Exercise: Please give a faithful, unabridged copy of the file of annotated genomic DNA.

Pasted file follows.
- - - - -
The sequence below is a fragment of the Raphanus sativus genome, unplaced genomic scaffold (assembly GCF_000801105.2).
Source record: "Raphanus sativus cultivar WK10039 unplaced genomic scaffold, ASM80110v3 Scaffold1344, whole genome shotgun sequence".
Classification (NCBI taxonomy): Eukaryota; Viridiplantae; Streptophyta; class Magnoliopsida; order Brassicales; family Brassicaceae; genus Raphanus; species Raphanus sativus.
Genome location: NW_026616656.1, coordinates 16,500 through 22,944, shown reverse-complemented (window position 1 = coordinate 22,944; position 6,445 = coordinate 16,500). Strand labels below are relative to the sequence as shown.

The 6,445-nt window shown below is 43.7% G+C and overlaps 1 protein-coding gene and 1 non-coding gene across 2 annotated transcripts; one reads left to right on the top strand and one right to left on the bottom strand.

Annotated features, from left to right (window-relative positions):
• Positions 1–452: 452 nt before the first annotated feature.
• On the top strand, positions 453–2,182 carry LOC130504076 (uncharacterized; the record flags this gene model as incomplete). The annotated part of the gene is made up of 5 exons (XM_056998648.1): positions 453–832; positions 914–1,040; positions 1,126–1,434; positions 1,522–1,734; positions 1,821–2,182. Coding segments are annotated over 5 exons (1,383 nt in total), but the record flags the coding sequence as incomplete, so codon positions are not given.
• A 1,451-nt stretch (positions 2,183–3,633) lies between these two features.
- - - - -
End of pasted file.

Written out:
The sequence below is a fragment of the Raphanus sativus genome, unplaced genomic scaffold (assembly GCF_000801105.2).
Source record: "Raphanus sativus cultivar WK10039 unplaced genomic scaffold, ASM80110v3 Scaffold1344, whole genome shotgun sequence".
Classification (NCBI taxonomy): Eukaryota; Viridiplantae; Streptophyta; class Magnoliopsida; order Brassicales; family Brassicaceae; genus Raphanus; species Raphanus sativus.
Genome location: NW_026616656.1, coordinates 16,500 through 22,944, shown reverse-complemented (window position 1 = coordinate 22,944; position 6,445 = coordinate 16,500). Strand labels below are relative to the sequence as shown.

The 6,445-nt window shown below is 43.7% G+C and overlaps 1 protein-coding gene and 1 non-coding gene across 2 annotated transcripts; one reads left to right on the top strand and one right to left on the bottom strand.

Annotated features, from left to right (window-relative positions):
• Positions 1–452: 452 nt before the first annotated feature.
• On the top strand, positions 453–2,182 carry LOC130504076 (uncharacterized; the record flags this gene model as incomplete). The annotated part of the gene is made up of 5 exons (XM_056998648.1): positions 453–832; positions 914–1,040; positions 1,126–1,434; positions 1,522–1,734; positions 1,821–2,182. Coding segments are annotated over 5 exons (1,383 nt in total), but the record flags the coding sequence as incomplete, so codon positions are not given.
• A 1,451-nt stretch (positions 2,183–3,633) lies between these two features.